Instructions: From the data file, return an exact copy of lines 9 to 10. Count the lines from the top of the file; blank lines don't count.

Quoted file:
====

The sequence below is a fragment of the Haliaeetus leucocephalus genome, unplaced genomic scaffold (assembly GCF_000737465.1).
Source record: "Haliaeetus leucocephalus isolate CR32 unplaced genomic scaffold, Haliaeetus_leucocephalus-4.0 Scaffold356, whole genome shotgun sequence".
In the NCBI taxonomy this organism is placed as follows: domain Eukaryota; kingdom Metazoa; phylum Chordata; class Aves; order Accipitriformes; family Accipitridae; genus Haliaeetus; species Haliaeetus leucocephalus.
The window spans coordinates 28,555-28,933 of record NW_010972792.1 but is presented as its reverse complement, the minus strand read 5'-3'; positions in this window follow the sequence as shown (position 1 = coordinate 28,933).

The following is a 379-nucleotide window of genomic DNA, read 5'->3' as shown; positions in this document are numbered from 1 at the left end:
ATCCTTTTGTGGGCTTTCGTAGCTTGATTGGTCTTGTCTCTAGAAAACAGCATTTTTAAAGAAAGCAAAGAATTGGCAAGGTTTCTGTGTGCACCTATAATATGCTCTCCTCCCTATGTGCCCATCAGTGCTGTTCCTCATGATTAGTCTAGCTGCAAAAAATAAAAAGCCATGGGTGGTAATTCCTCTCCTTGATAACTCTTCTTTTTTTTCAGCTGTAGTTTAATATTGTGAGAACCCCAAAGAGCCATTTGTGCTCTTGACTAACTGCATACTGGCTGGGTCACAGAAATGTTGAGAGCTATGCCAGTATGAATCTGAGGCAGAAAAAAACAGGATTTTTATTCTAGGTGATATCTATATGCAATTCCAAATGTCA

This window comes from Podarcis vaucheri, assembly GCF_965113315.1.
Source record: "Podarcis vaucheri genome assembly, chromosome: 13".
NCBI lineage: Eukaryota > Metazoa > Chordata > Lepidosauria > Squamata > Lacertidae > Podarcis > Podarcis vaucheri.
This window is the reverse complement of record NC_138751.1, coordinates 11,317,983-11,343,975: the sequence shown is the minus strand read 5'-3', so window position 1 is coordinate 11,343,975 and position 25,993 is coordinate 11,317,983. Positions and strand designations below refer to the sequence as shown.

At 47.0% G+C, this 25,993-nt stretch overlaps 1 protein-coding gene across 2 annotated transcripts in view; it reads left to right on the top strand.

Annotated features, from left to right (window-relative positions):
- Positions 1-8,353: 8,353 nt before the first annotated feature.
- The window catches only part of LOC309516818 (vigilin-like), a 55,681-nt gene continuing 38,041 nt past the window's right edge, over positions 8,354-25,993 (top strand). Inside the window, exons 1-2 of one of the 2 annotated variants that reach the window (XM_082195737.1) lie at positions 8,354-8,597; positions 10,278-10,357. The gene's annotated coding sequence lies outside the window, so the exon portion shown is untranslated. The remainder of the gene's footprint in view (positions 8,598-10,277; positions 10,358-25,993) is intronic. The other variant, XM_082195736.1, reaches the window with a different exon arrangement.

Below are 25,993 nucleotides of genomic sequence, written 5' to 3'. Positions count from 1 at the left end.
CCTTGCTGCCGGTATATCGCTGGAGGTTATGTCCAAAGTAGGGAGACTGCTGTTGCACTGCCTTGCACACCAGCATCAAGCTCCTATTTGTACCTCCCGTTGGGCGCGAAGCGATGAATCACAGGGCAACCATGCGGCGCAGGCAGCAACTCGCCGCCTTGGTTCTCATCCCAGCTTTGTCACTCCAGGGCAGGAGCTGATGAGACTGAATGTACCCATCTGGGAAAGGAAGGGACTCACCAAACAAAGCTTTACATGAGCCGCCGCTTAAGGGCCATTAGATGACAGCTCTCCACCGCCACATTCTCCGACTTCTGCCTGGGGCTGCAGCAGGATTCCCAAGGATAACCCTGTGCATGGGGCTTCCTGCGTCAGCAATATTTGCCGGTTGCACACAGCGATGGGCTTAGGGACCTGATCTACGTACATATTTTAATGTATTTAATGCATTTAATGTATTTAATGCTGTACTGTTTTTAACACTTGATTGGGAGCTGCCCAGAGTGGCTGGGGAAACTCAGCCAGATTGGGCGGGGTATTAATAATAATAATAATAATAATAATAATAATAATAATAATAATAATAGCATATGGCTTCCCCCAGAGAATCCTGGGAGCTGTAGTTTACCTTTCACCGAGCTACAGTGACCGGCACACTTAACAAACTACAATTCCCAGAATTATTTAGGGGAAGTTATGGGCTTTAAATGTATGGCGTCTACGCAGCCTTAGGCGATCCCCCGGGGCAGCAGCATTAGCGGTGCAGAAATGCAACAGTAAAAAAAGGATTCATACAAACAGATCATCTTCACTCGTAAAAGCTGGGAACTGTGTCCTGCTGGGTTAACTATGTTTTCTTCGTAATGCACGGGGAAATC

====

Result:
NCBI lineage: Eukaryota > Metazoa > Chordata > Lepidosauria > Squamata > Lacertidae > Podarcis > Podarcis vaucheri.
This window is the reverse complement of record NC_138751.1, coordinates 11,317,983-11,343,975: the sequence shown is the minus strand read 5'-3', so window position 1 is coordinate 11,343,975 and position 25,993 is coordinate 11,317,983. Positions and strand designations below refer to the sequence as shown.